• 9:30 a.m. – City of Boston Cabinet meeting is held with the mayor, who sets recovery priorities for the city.

Thursday – 18 April 2013

  • 9:00 a.m. – Boston OEM increases staffing to support the presidential visit.
  • 11:00 a.m. – Interfaith service is held at Cathedral of the Holy Cross in Boston.
  • 12:54 p.m. – President and governor visit survivors and families at Massachusetts General Hospital.
  • 1:01 p.m. – First Lady Michelle Obama visits survivors and families at Brigham and Women’s Hospital.
  • 4:00 p.m. – President’s flight departs, ending presidential visit security activities.
  • 4:01 p.m. – Boston OEM initiates planning session to create plan for recovery and restoration of Boylston Street.
  • 5:20 p.m. – Press conference is held and FBI releases photos of suspects asking for public’s help in identifying them.
  • 10:28 p.m. – Armed robbery occurs at convenience store at 750 Massachusetts Avenue in Cambridge.
  • 10:31 p.m. – Massachusetts Institute of Technology (MIT) Police Officer Sean Collier is fatally shot while sitting in his unmarked cruiser on campus. Officers from MIT and Cambridge Police Department respond to the scene. Boston Area Police Emergency Radio Network broadcasts notification of the shooting.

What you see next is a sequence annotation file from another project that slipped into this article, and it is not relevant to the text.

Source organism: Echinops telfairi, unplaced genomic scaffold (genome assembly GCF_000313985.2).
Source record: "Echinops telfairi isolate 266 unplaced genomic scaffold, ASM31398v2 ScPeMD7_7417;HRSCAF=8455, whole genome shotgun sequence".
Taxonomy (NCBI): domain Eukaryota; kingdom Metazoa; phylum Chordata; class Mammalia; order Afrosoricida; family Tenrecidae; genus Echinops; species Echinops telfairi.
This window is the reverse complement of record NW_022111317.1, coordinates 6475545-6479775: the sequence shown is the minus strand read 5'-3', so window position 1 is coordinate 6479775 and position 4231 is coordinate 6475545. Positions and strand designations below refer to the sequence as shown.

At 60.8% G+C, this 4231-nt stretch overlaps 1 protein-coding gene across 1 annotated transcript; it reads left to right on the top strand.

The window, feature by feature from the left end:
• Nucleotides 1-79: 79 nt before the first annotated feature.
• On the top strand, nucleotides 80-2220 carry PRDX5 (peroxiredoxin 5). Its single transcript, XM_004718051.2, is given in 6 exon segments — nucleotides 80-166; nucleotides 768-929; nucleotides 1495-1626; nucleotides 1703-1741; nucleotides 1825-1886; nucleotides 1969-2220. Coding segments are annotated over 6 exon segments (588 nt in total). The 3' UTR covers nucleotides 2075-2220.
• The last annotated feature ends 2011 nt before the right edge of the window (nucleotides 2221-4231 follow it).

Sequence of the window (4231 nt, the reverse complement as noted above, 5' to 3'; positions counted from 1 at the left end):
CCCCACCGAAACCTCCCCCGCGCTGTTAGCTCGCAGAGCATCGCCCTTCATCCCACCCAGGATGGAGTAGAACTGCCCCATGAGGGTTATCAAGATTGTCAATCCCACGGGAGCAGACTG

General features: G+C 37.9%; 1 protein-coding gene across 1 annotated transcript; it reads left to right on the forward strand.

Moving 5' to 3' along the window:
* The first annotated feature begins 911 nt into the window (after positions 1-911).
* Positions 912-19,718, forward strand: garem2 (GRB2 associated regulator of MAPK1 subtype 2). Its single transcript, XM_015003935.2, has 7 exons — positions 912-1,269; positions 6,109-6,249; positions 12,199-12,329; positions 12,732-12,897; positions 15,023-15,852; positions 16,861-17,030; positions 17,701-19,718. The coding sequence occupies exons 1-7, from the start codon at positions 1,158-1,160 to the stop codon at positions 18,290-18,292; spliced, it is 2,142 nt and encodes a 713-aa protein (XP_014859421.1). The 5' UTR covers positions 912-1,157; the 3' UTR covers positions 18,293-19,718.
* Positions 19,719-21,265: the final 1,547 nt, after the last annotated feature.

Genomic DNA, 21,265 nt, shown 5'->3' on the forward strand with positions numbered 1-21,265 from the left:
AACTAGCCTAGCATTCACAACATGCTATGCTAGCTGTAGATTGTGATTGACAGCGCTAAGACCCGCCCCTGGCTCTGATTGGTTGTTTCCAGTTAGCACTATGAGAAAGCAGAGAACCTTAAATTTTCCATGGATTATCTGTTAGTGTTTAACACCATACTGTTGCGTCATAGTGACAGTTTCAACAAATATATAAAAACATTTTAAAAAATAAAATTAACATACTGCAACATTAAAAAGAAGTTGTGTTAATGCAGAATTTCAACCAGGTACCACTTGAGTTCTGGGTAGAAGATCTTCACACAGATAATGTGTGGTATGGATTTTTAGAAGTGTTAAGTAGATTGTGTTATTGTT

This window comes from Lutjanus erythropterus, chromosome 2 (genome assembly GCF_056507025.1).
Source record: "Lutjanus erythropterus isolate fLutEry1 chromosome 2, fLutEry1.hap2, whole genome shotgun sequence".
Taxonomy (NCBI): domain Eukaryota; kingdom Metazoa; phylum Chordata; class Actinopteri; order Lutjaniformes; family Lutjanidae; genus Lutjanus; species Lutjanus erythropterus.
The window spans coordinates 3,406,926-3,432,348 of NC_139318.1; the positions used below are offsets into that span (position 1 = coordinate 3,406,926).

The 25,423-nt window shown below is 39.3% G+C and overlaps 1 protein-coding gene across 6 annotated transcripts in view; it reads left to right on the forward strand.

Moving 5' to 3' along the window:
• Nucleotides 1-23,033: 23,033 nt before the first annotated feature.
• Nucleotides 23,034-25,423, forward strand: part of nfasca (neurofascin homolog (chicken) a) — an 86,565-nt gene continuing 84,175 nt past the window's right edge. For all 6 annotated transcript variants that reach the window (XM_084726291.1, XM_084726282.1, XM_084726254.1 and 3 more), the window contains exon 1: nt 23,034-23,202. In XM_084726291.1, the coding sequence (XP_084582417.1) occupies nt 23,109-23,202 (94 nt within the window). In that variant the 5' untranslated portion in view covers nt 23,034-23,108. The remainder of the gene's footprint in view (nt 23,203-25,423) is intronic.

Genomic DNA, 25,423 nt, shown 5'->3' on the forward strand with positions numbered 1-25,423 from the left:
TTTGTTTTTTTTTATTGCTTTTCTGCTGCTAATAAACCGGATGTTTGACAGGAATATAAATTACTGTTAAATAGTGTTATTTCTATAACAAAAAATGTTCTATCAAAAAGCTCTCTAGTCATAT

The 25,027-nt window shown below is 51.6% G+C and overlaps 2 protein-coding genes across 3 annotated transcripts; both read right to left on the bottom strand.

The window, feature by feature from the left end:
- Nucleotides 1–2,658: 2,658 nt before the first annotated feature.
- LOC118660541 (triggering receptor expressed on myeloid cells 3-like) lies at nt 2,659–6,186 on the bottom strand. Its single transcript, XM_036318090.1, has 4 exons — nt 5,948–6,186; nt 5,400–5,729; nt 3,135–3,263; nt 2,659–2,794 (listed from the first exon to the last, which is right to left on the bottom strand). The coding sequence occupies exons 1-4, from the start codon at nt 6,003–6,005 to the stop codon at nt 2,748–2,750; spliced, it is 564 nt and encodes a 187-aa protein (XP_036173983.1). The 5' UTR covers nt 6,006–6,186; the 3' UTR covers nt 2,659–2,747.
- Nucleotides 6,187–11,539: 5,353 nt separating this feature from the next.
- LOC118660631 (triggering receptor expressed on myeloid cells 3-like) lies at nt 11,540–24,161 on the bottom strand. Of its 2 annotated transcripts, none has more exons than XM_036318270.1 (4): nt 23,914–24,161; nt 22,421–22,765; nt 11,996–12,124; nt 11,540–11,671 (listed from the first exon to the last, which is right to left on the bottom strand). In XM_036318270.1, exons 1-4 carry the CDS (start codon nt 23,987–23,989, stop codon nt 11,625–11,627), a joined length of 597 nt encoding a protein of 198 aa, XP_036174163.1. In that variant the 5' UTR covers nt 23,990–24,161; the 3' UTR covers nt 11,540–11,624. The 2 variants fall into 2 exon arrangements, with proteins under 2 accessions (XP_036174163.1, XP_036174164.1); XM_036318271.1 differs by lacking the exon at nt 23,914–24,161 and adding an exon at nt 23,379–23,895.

• 11:16 p.m. – Cambridge police issue a “Be On the Look Out” (BOLO) for suspect of armed robbery.
  • 11:20 p.m. – A sports utility vehicle (SUV) is carjacked on Brighton Avenue in the Allston neighborhood of Boston.
  • 11:45 p.m. – Watertown police briefed on Officer Collier’s murder.

Friday – 19 April 2013

  • Midnight – Cambridge police provide a supervisor and four officers to assist MIT police.
  • 12:13 a.m. – Watertown police dispatch center puts out a BOLO on Cambridge armed robbery.
  • 12:19 a.m. – Cambridge Police Department receives a 911 call from victim of the SUV carjacking; the victim is at a gas station at 820 Memorial Drive in Cambridge where the victim has escaped his captors. Twenty minutes into an interview, the victim provides information that associates the carjackers with the Marathon bombings and tells investigators that the vehicle has a manufacturer tracking system, which is activated.
  • 12:26 a.m. – Cambridge police issues a BOLO for the black Mercedes SUV and the carjackers, noting that they are armed. A police radio network broadcasts that the two male, armed carjackers, are at large.